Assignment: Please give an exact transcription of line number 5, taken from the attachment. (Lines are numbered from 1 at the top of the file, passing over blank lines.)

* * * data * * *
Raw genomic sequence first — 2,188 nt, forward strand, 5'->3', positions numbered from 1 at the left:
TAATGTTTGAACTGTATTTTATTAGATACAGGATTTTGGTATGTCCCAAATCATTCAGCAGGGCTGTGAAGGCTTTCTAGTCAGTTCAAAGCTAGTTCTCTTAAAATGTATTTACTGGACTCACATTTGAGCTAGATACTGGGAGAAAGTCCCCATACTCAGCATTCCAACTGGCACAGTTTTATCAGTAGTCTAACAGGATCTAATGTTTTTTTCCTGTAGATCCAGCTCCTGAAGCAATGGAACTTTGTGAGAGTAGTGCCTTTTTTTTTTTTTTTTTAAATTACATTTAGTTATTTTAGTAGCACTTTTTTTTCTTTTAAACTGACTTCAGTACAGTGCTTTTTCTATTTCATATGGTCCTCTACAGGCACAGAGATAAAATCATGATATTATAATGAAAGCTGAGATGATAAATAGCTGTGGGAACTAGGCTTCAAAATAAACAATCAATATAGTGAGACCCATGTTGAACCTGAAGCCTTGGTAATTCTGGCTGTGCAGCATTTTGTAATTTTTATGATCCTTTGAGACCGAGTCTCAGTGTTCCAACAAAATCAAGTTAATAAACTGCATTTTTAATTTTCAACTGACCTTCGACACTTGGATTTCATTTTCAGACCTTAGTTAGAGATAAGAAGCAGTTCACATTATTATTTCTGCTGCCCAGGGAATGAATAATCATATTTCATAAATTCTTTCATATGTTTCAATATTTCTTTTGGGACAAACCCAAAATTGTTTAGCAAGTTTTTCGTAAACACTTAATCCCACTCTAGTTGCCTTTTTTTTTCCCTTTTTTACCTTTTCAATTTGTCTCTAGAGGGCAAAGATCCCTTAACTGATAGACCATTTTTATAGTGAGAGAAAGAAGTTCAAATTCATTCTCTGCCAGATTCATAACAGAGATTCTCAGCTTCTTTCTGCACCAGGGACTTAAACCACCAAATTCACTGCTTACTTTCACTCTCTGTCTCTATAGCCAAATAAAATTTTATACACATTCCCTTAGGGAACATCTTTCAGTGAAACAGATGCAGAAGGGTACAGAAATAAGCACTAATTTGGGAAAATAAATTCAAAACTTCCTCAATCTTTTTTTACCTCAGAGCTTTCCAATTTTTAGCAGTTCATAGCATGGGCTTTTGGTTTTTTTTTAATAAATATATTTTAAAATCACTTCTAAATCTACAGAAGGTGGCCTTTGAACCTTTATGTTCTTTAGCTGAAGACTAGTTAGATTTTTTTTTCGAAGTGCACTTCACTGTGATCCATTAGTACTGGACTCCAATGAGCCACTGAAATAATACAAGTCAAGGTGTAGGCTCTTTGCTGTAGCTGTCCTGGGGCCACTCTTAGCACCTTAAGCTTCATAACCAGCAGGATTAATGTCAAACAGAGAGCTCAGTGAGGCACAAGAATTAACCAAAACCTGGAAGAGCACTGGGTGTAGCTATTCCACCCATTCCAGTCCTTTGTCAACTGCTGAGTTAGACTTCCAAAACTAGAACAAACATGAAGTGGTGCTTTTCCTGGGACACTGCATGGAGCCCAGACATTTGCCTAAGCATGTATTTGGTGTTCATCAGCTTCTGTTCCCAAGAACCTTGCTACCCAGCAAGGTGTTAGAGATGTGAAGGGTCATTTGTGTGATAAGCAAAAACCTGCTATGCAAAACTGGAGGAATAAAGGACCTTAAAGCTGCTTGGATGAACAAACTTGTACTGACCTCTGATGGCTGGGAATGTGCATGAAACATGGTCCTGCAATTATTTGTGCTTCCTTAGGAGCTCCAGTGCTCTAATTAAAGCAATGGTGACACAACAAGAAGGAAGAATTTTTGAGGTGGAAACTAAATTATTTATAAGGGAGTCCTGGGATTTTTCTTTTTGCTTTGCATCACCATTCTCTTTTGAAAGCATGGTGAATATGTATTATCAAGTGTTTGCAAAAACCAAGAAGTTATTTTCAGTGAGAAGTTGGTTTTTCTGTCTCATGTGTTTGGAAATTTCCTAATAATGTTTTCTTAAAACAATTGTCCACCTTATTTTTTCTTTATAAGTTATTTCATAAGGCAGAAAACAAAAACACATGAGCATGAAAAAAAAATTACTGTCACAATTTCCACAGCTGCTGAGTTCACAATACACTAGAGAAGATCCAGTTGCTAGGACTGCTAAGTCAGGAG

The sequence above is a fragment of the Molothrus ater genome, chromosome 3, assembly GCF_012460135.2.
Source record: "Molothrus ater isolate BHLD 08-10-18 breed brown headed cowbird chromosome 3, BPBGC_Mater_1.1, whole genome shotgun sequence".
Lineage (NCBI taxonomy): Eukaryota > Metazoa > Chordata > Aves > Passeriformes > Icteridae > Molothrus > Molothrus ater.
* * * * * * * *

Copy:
Lineage (NCBI taxonomy): Eukaryota > Metazoa > Chordata > Aves > Passeriformes > Icteridae > Molothrus > Molothrus ater.